That was totally out of character for the 25-year-old Dunbar, a blond, open-faced fellow who is very good-natured and shy around strangers. He ran in a women's race last year wearing a T shirt that read TOKEN. But there is a serious side to Dunbar, and he had seethed ever since his 1978 defeat. When people mime his hardened competitive spirit, they clench their fists and make chomping, biting gestures, evidently comparing him with an implacable snapping turtle.
In the Navy Dunbar had been a member of the Seals, an elite underwater demolition group. On ambush training patrols, Seals are not allowed to swat mosquitoes, and during 23 weeks of schooling they are at times in mud all but three hours a day: that is when they sleep. One of the tough parts is log training, when a group of men run with a 300-pound log on their shoulders, shouting, "Kill." Seals are supposed to have the highest divorce rate, as well as dropout rate, in the military, but they think it unfair to them to be considered only as zealots who, on bets, bite heads off chickens or eat glass. They say they are looking for challenges.
Dunbar's rival, Haller, also was in the Navy. "The Seals aren't so tough," he says. "There were a few in my unit and I was tougher than they were."
Haller grew up in Forest Grove, Ore. as a studious, bashful sort. He took a degree in physics at Pacific University. Since then he has raised a beard, learned to modulate his voice at radio broadcast school, taken a speed-reading course, let his hair grow, studied the power of positive thinking, shed his timid ways and resculpted his body on exercise equipment. Around strangers he wears tight T shirts and subtly pops his muscles. Old friends don't recognize him. The revamped Haller finds joy in odd accomplishments; he is, for example, an expert on TV cartoon trivia. Someday he hopes to run cross-country—that is to say, across the entire country, the continental United States. Meanwhile, his average yearly income runs between $4,000 and $5,000. He gave up driving a cab and now repairs roofs. More exercise to be had doing that.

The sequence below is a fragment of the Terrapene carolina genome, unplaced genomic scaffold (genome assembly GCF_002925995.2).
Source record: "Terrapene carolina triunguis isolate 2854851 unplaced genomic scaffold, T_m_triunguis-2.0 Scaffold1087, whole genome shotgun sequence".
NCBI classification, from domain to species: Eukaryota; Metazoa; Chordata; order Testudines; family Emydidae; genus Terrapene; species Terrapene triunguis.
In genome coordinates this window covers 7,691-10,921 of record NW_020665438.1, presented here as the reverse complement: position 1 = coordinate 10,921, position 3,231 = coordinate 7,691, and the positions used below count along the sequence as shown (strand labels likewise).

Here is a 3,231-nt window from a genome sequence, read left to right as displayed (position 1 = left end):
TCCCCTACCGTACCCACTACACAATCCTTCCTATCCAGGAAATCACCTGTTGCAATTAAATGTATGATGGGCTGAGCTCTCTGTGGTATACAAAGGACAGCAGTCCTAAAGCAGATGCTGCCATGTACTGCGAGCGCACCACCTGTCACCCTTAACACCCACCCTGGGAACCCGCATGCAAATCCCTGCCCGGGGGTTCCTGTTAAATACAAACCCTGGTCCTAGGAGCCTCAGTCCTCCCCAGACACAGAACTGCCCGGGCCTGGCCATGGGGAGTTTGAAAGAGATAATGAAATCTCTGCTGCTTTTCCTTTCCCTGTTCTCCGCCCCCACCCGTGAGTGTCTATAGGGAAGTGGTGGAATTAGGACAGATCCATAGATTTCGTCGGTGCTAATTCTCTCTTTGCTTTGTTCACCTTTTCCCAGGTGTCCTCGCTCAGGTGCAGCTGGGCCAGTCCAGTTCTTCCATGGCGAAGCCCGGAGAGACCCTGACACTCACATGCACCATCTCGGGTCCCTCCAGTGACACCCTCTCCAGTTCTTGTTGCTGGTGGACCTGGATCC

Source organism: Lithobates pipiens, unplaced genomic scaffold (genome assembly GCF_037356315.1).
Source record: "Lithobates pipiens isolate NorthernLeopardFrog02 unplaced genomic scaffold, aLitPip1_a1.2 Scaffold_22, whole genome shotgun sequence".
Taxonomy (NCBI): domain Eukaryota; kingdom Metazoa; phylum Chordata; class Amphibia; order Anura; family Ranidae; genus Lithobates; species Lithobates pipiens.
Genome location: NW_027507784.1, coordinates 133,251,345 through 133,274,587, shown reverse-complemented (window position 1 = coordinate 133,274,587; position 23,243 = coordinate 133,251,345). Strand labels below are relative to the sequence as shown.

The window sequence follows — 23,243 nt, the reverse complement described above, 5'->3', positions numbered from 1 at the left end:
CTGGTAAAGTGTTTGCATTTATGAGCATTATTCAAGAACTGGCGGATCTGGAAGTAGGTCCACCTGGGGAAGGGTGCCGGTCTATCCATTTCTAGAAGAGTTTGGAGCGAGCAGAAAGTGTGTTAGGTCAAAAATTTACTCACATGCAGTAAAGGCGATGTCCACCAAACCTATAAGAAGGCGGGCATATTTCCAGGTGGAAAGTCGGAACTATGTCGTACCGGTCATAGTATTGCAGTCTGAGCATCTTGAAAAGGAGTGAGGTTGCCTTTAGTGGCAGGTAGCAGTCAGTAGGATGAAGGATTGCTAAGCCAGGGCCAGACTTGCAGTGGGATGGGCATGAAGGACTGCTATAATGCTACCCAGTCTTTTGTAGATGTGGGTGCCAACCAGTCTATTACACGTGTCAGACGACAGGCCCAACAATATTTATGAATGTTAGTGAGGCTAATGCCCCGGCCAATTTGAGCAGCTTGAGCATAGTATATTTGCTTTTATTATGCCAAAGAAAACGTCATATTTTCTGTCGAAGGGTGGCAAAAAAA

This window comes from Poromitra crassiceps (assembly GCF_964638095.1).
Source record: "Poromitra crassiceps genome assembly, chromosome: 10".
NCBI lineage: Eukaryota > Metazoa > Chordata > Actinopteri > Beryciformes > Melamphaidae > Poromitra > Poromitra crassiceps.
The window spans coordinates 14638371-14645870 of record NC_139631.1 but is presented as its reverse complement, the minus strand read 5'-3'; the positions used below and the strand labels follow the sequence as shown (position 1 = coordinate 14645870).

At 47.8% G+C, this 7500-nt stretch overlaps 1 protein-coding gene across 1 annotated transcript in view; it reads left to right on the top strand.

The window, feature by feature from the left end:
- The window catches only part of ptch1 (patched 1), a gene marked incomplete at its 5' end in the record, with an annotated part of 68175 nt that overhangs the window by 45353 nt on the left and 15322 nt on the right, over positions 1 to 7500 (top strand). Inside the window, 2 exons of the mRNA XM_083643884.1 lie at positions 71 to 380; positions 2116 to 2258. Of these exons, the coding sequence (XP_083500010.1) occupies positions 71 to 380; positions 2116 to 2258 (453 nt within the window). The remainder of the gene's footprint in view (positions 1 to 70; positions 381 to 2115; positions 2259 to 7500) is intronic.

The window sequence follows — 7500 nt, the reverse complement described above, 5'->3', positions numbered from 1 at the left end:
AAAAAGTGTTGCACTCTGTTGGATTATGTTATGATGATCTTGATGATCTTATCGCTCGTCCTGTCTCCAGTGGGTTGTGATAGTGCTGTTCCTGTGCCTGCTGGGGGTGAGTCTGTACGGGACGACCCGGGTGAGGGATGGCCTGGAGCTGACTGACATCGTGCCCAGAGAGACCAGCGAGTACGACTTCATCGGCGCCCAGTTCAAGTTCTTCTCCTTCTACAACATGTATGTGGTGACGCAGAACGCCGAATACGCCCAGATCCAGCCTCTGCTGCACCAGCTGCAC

Competing is Haller's real profession; he will sign entry blanks the rest of his life. "I'm good at it," he says. "If you've got a talent, don't waste it. Also, I like the feeling of power." During the months preceding the defense of his Iron Man title Haller trained back home in Oregon, running and swimming through fog, cold, rain, ice and snow, and pedaling his bicycle indoors on rollers. He drove 80 miles round trip several times weekly to exercise on Nautilus equipment. He has seen the movie Superman twice. A favorite scene is when the man of steel scans Lois Lane's lungs for cancer. Haller will not date a girl who smokes. He says he is happy.
Some people associate times of their lives with popular songs or love affairs. Haller does it with injuries. Thus, 1972 was the year he sprained his ankle four times. And he will never forget 1969. He was sick then for nine months, a siege precipitated by his exaggerated regimen. He was working out three times a day, had two girl friends, was staying up all night to study for exams and was preparing to run the quarter mile and half mile in a track meet. In succession he had mononucleosis, strep throat, hepatitis, dysentery, tonsillitis and trench mouth. His legs became paralyzed. "Then I really got sick," he says. His convulsions were so severe that he suffered a double hernia. "It was a good time to lay back and reflect on life—what was left of it." Haller lost 28 pounds in one week. "At the end of the week, Neil Armstrong walked on the moon and I ate my first meal," he recalls.